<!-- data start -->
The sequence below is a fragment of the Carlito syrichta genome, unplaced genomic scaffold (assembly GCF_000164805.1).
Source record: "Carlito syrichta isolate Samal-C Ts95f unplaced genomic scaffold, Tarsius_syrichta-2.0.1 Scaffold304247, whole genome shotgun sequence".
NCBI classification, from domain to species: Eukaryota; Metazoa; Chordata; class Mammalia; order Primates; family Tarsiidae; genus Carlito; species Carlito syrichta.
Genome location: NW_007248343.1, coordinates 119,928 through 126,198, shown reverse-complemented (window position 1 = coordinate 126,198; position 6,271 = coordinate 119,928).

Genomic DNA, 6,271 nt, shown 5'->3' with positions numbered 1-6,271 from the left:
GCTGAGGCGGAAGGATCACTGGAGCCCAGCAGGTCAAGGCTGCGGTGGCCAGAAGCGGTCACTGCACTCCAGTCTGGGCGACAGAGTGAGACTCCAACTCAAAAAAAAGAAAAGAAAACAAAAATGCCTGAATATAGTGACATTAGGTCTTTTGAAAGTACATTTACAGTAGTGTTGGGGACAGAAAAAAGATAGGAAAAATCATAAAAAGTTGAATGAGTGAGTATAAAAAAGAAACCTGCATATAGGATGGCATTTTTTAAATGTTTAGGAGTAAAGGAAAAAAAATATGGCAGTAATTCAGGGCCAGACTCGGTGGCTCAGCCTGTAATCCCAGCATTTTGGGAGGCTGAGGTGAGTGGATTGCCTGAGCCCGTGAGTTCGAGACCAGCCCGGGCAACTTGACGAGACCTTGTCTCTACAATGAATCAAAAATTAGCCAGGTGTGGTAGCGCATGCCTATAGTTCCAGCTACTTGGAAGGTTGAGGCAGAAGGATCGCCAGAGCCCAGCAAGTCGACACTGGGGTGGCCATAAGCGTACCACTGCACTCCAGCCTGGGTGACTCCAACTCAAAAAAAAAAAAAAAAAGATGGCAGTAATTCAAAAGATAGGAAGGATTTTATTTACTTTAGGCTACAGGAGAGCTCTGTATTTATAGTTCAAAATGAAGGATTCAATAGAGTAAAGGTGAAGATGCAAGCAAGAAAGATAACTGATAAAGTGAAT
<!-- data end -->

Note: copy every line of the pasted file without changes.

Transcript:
The sequence below is a fragment of the Carlito syrichta genome, unplaced genomic scaffold (assembly GCF_000164805.1).
Source record: "Carlito syrichta isolate Samal-C Ts95f unplaced genomic scaffold, Tarsius_syrichta-2.0.1 Scaffold304247, whole genome shotgun sequence".
NCBI classification, from domain to species: Eukaryota; Metazoa; Chordata; class Mammalia; order Primates; family Tarsiidae; genus Carlito; species Carlito syrichta.
Genome location: NW_007248343.1, coordinates 119,928 through 126,198, shown reverse-complemented (window position 1 = coordinate 126,198; position 6,271 = coordinate 119,928).

Genomic DNA, 6,271 nt, shown 5'->3' with positions numbered 1-6,271 from the left:
GCTGAGGCGGAAGGATCACTGGAGCCCAGCAGGTCAAGGCTGCGGTGGCCAGAAGCGGTCACTGCACTCCAGTCTGGGCGACAGAGTGAGACTCCAACTCAAAAAAAAGAAAAGAAAACAAAAATGCCTGAATATAGTGACATTAGGTCTTTTGAAAGTACATTTACAGTAGTGTTGGGGACAGAAAAAAGATAGGAAAAATCATAAAAAGTTGAATGAGTGAGTATAAAAAAGAAACCTGCATATAGGATGGCATTTTTTAAATGTTTAGGAGTAAAGGAAAAAAAATATGGCAGTAATTCAGGGCCAGACTCGGTGGCTCAGCCTGTAATCCCAGCATTTTGGGAGGCTGAGGTGAGTGGATTGCCTGAGCCCGTGAGTTCGAGACCAGCCCGGGCAACTTGACGAGACCTTGTCTCTACAATGAATCAAAAATTAGCCAGGTGTGGTAGCGCATGCCTATAGTTCCAGCTACTTGGAAGGTTGAGGCAGAAGGATCGCCAGAGCCCAGCAAGTCGACACTGGGGTGGCCATAAGCGTACCACTGCACTCCAGCCTGGGTGACTCCAACTCAAAAAAAAAAAAAAAAAGATGGCAGTAATTCAAAAGATAGGAAGGATTTTATTTACTTTAGGCTACAGGAGAGCTCTGTATTTATAGTTCAAAATGAAGGATTCAATAGAGTAAAGGTGAAGATGCAAGCAAGAAAGATAACTGATAAAGTGAAT